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DNA libraries & generating cDNA | Biomolecules | MCAT | Khan Academy cdna technology

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DNA libraries & generating cDNA | Biomolecules | MCAT | Khan Academy

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16 thoughts on “DNA libraries & generating cDNA | Biomolecules | MCAT | Khan Academy cdna technology”

  1. When even Alberts molecular biology of the cell fails to explain, you can always rely on Khan Academy. You guys are the best and helped me and many others so much. Thank you!

  2. why do you need to do step 2 if you already have the double stranded dna from step 1?
    also what does "sequencing" mean? 
    can't you sequence after you have the double stranded dna from step 1?

  3. I must agree with others here. There is definitely some wrong and leftout information in this video. Which is surprising inmidst the other videos which are all well researched and done

  4. This video misrepresents DNA libraries on multiple counts. The mistakes are too ingrained to correct with annotation; the video should be completely replaced.

    – It conflates "DNA library" with "computerized gene sequence database". In fact a DNA library is a physical collection of actual DNA fragments, generally stored in a population of microorganisms (e.g. a population of E coli bacteria or yeast cells that have been transformed with recombinant plasmids).

    – It ignores the distinction between genomic libraries (containing all the DNA of the sample) and cDNA libraries (containing only the expressed DNA of the sample), which is essential for understanding why proteins and mRNA are relevant at all.

    – The video claims that in constructing a cDNA library you begin by using an AA sequence to infer the mRNA sequence. An annotation on the Khan Academy website version points out that this is impossible due to redundancy of the genetic code. But the annotation does not then replace the false claim with a true one; so the video leaves the actual first step completely unexplained.

    – The video implies that the mRNA sequence is known, and that the point of the procedure is to learn the DNA sequence. But if the mRNA sequence were already known then the DNA sequence could be easily derived just from base-pairing rules, no reverse transcriptase needed. In fact the mRNA is physically extracted without its full sequence being known, and then used to synthesize the cDNA.

    A correct, brief explanation is here:

  5. Main thing that he didn’t mention was” why we we have to make cDNA? ”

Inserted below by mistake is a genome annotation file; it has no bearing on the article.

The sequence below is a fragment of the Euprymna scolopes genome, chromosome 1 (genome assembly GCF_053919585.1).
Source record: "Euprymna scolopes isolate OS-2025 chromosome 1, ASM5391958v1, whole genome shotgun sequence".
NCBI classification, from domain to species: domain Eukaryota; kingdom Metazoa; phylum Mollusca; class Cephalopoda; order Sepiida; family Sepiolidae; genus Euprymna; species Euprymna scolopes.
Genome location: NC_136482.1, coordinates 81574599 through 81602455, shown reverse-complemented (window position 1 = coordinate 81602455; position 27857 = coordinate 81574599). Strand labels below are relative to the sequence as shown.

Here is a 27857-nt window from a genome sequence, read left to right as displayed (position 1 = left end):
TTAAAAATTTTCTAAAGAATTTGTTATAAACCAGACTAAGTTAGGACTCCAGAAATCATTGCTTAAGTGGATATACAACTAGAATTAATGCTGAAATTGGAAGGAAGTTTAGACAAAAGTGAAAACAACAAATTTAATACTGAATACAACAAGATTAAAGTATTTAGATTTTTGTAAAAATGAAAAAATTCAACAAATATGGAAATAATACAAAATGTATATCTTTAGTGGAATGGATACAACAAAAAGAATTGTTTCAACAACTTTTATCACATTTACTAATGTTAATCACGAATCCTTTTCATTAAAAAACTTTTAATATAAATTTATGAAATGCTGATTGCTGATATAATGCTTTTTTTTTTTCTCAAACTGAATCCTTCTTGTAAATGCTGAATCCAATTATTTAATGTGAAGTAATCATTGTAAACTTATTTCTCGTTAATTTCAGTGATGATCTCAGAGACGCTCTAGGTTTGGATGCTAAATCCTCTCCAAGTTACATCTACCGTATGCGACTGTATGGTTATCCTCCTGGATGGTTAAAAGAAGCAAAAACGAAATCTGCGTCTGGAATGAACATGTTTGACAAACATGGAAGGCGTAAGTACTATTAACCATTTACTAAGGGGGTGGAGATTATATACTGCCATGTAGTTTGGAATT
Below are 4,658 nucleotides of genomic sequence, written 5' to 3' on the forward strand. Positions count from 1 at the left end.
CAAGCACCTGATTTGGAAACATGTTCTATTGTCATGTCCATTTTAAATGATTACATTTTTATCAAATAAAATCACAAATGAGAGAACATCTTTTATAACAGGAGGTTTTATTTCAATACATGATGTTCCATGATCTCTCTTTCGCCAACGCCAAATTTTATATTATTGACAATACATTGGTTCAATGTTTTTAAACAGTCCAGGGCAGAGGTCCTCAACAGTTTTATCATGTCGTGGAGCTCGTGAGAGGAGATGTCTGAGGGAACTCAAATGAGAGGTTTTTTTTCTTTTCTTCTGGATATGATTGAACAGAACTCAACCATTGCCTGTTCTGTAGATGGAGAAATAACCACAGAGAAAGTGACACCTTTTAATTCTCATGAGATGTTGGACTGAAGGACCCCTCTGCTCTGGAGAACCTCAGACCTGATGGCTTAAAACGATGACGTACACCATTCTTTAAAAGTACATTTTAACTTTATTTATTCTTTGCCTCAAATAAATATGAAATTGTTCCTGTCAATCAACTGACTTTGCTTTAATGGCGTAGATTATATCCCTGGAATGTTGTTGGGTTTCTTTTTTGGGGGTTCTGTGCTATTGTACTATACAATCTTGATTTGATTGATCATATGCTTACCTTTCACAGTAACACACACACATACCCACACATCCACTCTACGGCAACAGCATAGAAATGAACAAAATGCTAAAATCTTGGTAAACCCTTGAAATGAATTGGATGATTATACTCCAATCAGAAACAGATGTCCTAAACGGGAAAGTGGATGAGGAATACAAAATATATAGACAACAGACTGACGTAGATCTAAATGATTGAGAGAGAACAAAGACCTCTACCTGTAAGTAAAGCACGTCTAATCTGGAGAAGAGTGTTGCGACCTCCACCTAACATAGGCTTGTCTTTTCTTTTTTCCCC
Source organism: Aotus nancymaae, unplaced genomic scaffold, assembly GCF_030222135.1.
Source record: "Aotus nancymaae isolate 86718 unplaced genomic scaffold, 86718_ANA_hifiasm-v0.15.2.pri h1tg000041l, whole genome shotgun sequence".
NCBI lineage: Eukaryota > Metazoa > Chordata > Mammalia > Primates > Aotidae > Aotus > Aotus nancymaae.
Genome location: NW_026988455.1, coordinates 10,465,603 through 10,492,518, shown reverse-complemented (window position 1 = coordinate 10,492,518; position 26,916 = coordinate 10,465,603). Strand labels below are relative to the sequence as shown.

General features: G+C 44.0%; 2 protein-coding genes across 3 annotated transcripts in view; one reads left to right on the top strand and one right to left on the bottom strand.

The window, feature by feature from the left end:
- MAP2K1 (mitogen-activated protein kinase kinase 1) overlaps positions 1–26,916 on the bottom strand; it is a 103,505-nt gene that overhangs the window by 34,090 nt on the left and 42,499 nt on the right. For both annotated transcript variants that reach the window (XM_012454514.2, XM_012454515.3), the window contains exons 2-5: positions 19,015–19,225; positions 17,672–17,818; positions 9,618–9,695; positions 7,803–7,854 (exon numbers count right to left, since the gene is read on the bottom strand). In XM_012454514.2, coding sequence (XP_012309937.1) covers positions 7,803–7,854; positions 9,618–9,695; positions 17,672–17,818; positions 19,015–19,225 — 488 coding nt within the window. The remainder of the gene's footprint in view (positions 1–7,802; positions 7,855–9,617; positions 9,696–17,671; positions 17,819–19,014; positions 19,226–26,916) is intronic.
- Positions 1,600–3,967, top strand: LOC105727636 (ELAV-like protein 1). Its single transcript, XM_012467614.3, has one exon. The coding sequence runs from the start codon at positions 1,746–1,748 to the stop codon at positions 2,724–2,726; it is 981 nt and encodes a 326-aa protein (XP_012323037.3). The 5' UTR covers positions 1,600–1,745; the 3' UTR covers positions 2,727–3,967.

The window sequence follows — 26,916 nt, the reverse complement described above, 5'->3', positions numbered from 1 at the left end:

Because Prokaryotes don’t have introns in their genome, but we do, so we have to find a method to introduce our gene in a way to be able to produce protein of interest in prokaryotes. ( also since we do have the mechanism of Alternative splicing we need to do trail and error to find where to put Exon of interest into plasmid ). We work our way back to find insulin gene that bacteria can translate. Additionally we use an mRNA that’s is already spliced and mature from Yeast cell ( which is an eukaryote) and then reverse transcribe it). This video is not complete at all. Missing key information.

  6. Cannot work your way backwards. mRNA is mature, modified, has exons, not introns. Before modification the sequence is different from what is translated. Besides, exons and introns can be different, even if the mRNA results from the same DNA sequence, due to alternative splicing.

  7. How would we deduce the mRNA sequence from the Amino acid sequence?
    Aren't there more than one codon for a single Amino acid (wobble)? How would we know which one??

  8. Is no one baffled by this guy's suggestion that we can work backwards from A.A. to DNA sequence? Due to the degeneracy of the genetic code, we cannot go from A.A. sequence to DNA sequence since our synthetic sequence most likely will not match the true sequence found in organisms. We isolate the mRNA that encodes our protein of interest and work backwards from that mRNA to find the true DNA sequence. Wrong use of terminology throughout the video was also painful. "Infecting" bacteria with a cloning vector? Lord.

  9. Two questions 1) If you are able to find out the mRNA sequence of an AA, then don't you automatically know the DNA sequence?
    2) When determining the mRNA sequence of an AA, how do you account for the various permutations in the genetic code for a given AA. Ex. Leucine is CUU and CUC. Or does it not matter?

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